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Showing posts from August, 2016

The Avengers Series 1: Girl on the Trapeze

Well here I am back on track for the moment with posts on series 1 of The Avengers. I must just repeat the sensation of loss I've been feeling, as I have posted about series 1, because once I have stopped to think about all of the episodes that's it, there really will never be any new Avengers for me. The fiction on the internet just doesn't mostly cut it because people are so preoccupied with getting Steed and Mrs Peel into bed, and for me much of the point of their relationship is that they never actually do go to bed. This first series Avengers is of course one in which Steed doesn't feature at all - Dr Keel does it all on his own - and so we are in genuinely different territory from the one we know so well from later Avengers seasons. That said, my very first impression of this episode is how very 'Avengers' it actually manages to be right from the start. What I mean by this is that it one of the first things the viewer sees is a scene behind the scenes

In Which The Sweeney Takes on The Professionals

I have been watching The Sweeney again. I posted specifically about the movie on this blog, but I don’t think I posted about the TV series as such. One of the things I have in mind to do is series of posts around different actors (capitalizing on the frequent recurrence of actors in 1960s TV, which usually annoys me so much, I know) and one of the things I had in mind was to focus on Ian Hendry, and he had a role in the first episode of the first series. I realized that I hadn’t felt inspired to watch the series again for about six months, and so I popped a disc in and pressed play. I had previously watched through all four seasons quite happily, and if you had asked me to place The Sweeney in a map of my televisual world, I would probably have put the show as coming out of the same stable as The Professionals and The New Avengers. This is despite one of my old neighbours’ attempts to put me off it by telling me how very old-fashioned it was. On the surface The Sweeney can well be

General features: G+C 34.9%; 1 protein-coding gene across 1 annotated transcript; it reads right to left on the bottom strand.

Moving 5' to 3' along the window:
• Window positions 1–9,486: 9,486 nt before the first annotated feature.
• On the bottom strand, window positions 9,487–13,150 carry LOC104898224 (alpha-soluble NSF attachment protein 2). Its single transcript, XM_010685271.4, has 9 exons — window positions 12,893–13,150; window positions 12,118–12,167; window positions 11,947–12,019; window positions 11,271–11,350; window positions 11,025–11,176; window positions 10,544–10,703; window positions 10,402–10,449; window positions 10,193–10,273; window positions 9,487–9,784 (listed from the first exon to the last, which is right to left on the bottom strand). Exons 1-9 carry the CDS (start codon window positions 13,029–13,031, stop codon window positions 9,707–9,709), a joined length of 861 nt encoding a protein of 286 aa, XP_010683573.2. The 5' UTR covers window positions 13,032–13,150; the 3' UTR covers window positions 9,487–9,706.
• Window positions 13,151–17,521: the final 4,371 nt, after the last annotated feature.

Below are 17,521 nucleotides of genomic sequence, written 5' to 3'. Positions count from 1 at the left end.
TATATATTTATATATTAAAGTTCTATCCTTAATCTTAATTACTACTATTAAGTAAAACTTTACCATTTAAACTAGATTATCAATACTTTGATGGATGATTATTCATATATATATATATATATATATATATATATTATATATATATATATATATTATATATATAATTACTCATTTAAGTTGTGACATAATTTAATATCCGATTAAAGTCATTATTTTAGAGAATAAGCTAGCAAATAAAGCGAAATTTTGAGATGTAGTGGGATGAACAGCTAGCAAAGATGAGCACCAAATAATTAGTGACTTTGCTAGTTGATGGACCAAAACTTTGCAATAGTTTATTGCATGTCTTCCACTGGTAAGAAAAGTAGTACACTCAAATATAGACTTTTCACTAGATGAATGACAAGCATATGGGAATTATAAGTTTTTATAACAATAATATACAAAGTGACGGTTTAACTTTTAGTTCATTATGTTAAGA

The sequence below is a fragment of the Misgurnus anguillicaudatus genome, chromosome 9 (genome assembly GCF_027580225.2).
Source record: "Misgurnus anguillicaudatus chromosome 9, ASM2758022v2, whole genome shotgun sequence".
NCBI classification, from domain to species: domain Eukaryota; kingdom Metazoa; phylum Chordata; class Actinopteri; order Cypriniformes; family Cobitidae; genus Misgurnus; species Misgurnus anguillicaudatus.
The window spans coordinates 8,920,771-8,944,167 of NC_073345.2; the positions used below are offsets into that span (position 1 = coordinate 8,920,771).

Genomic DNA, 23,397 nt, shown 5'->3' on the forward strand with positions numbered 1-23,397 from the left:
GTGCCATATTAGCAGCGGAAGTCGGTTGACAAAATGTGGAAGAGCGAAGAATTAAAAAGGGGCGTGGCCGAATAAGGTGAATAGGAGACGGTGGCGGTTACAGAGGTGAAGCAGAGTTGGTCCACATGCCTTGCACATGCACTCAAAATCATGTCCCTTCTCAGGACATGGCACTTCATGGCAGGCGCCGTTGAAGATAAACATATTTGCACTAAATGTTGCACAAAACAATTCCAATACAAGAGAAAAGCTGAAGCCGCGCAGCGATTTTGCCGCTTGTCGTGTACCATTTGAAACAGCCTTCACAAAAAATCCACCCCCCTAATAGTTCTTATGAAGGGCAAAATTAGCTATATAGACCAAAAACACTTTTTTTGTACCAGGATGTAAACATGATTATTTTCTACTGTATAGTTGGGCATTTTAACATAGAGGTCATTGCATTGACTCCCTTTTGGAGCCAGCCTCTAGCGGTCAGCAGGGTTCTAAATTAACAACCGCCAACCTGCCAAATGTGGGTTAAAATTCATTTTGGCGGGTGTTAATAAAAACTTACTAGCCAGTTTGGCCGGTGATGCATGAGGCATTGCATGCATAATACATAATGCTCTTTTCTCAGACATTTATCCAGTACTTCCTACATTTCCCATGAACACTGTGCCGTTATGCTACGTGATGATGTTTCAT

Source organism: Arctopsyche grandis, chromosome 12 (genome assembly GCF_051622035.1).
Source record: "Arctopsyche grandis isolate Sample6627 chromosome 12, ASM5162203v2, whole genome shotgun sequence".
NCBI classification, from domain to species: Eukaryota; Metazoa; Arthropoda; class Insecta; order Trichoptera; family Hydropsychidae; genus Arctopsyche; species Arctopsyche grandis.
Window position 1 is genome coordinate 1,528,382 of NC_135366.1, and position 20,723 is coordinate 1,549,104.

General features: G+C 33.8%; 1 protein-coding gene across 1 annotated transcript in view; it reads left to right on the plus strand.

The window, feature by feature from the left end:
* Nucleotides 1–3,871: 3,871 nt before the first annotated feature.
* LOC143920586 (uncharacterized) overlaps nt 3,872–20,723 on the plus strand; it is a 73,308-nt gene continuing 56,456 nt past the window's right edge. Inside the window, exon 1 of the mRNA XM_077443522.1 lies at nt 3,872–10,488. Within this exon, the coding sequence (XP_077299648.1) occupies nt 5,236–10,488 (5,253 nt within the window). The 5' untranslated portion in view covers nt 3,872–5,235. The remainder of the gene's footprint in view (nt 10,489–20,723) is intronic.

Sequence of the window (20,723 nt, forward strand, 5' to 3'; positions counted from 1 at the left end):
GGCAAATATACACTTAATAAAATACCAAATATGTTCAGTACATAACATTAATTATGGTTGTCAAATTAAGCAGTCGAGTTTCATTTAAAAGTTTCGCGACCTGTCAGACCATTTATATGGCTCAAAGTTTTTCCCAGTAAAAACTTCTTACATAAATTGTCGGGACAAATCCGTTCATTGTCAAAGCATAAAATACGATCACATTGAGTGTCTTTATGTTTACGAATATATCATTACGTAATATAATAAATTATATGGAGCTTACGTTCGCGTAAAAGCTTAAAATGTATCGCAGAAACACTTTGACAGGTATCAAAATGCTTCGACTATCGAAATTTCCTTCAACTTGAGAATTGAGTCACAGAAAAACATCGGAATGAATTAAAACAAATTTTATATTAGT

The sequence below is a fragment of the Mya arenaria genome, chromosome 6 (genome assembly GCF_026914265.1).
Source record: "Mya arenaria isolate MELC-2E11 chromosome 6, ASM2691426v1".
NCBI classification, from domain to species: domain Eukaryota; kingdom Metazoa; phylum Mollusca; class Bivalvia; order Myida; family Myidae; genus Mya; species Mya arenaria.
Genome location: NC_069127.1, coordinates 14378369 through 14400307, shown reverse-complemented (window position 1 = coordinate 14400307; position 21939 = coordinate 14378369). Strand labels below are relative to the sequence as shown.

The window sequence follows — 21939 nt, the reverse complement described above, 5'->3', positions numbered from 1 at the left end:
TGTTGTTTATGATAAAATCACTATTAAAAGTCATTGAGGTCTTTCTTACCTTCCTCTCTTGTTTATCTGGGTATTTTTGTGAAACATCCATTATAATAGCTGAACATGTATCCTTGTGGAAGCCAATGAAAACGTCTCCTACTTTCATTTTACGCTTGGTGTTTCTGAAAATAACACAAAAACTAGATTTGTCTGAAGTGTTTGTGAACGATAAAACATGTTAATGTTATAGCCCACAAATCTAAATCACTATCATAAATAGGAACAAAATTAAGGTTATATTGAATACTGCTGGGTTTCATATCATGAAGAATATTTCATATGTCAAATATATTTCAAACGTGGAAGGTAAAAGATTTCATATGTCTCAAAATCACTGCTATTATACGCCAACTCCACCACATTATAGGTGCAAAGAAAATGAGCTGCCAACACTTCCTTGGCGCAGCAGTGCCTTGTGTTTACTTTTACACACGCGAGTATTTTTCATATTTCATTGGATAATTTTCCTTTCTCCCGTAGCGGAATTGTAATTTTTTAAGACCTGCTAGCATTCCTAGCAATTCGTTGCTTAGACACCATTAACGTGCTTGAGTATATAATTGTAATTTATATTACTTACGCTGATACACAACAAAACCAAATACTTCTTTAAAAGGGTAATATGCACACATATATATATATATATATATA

Man At The Top

It is rather strange that this programme has never drifted into my orbit before, since there was what we would now call a whole franchise around the 'at the top' series of films, book and TV programme. The top part of the title is actually a metaphor for the protagonist's ambitions to better himself: ' Joe Lampton, recently demobilised from the armed forces of late 1940s Britain, is starting in a new job with the Municipal Treasury in the town of Warley. He was a  https://en.m.wikipedia.org/wiki/POW ">POW  who spent his captivity studying to pass his https://en.m.wikipedia.org/wiki/Accountancy ">accountancy examinations. He is an  https://en.m.wikipedia.org/wiki/Orphan ">orphanwhose parents were killed in an  https://en.m.wikipedia.org/wiki/Airstrike ">air raidagainst his home town. He is determined to make something of himself, targeting a high-paid job with a thousand a year salary. He notices, shortly after arriving, a young man w

Dixon of Dock Green: First Impressions

In case anyone had spotted that I have ground to a halt with my posts on Avengers Series 1 episodes (and in fact the ones I have done are amongst the most popular posts on this blog), have no fear. I retain a sense that I want to approach Series 1 slowly and with respect, because I know for a fact that at the end of that series of posts there simply won't ever be any more. Another worry of the cult tv fan which I have written about at length here, is that one day the supply of quality TV to be found or published will simply run out, and at that point my library of DVDs will be it for the rest of my life. This fear has once again been assuaged by my discovering a couple of series which I have never seen. One is Dixon of Dock Green. Obviously I'm not that great an old TV aficionado, since I have never yet seen a single episode of it, until today I saw one of Acorn's anthology sets for sale and thought I would give it a go. Dixon is so woven into the British imagin